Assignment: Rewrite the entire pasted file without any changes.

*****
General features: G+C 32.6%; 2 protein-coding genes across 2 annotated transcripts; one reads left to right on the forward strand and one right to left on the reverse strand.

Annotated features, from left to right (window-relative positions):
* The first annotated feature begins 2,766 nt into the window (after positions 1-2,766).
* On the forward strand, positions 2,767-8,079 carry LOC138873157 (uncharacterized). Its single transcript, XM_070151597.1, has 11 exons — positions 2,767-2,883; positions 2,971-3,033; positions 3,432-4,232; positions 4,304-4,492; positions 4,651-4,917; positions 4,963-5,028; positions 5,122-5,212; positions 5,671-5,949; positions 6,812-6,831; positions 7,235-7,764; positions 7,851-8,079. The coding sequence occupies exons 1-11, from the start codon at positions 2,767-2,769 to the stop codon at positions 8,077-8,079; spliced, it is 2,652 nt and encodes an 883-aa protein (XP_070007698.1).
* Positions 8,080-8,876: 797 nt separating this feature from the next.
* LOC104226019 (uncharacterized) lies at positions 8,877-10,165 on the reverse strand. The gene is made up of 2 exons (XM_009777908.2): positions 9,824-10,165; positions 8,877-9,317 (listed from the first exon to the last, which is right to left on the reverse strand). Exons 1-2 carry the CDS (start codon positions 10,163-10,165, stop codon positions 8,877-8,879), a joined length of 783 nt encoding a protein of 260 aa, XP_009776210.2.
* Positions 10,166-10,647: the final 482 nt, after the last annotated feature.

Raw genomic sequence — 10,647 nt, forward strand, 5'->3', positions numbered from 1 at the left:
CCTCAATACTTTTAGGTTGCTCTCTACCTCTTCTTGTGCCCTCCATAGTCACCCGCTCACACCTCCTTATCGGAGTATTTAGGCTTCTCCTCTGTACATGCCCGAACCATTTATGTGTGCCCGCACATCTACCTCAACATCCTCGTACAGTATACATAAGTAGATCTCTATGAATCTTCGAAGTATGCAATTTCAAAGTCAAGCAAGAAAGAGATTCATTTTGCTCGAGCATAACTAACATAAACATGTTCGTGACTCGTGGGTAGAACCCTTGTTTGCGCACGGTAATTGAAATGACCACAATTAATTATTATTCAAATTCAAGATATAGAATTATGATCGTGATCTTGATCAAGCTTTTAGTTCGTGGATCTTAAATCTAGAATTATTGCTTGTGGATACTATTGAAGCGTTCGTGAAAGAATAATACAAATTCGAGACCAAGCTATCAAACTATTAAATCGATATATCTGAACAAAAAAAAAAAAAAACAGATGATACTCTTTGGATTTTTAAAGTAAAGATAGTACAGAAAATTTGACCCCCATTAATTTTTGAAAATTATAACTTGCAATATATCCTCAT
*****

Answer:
General features: G+C 32.6%; 2 protein-coding genes across 2 annotated transcripts; one reads left to right on the forward strand and one right to left on the reverse strand.

Annotated features, from left to right (window-relative positions):
* The first annotated feature begins 2,766 nt into the window (after positions 1-2,766).
* On the forward strand, positions 2,767-8,079 carry LOC138873157 (uncharacterized). Its single transcript, XM_070151597.1, has 11 exons — positions 2,767-2,883; positions 2,971-3,033; positions 3,432-4,232; positions 4,304-4,492; positions 4,651-4,917; positions 4,963-5,028; positions 5,122-5,212; positions 5,671-5,949; positions 6,812-6,831; positions 7,235-7,764; positions 7,851-8,079. The coding sequence occupies exons 1-11, from the start codon at positions 2,767-2,769 to the stop codon at positions 8,077-8,079; spliced, it is 2,652 nt and encodes an 883-aa protein (XP_070007698.1).
* Positions 8,080-8,876: 797 nt separating this feature from the next.
* LOC104226019 (uncharacterized) lies at positions 8,877-10,165 on the reverse strand. The gene is made up of 2 exons (XM_009777908.2): positions 9,824-10,165; positions 8,877-9,317 (listed from the first exon to the last, which is right to left on the reverse strand). Exons 1-2 carry the CDS (start codon positions 10,163-10,165, stop codon positions 8,877-8,879), a joined length of 783 nt encoding a protein of 260 aa, XP_009776210.2.
* Positions 10,166-10,647: the final 482 nt, after the last annotated feature.

Raw genomic sequence — 10,647 nt, forward strand, 5'->3', positions numbered from 1 at the left:
CCTCAATACTTTTAGGTTGCTCTCTACCTCTTCTTGTGCCCTCCATAGTCACCCGCTCACACCTCCTTATCGGAGTATTTAGGCTTCTCCTCTGTACATGCCCGAACCATTTATGTGTGCCCGCACATCTACCTCAACATCCTCGTACAGTATACATAAGTAGATCTCTATGAATCTTCGAAGTATGCAATTTCAAAGTCAAGCAAGAAAGAGATTCATTTTGCTCGAGCATAACTAACATAAACATGTTCGTGACTCGTGGGTAGAACCCTTGTTTGCGCACGGTAATTGAAATGACCACAATTAATTATTATTCAAATTCAAGATATAGAATTATGATCGTGATCTTGATCAAGCTTTTAGTTCGTGGATCTTAAATCTAGAATTATTGCTTGTGGATACTATTGAAGCGTTCGTGAAAGAATAATACAAATTCGAGACCAAGCTATCAAACTATTAAATCGATATATCTGAACAAAAAAAAAAAAAAACAGATGATACTCTTTGGATTTTTAAAGTAAAGATAGTACAGAAAATTTGACCCCCATTAATTTTTGAAAATTATAACTTGCAATATATCCTCAT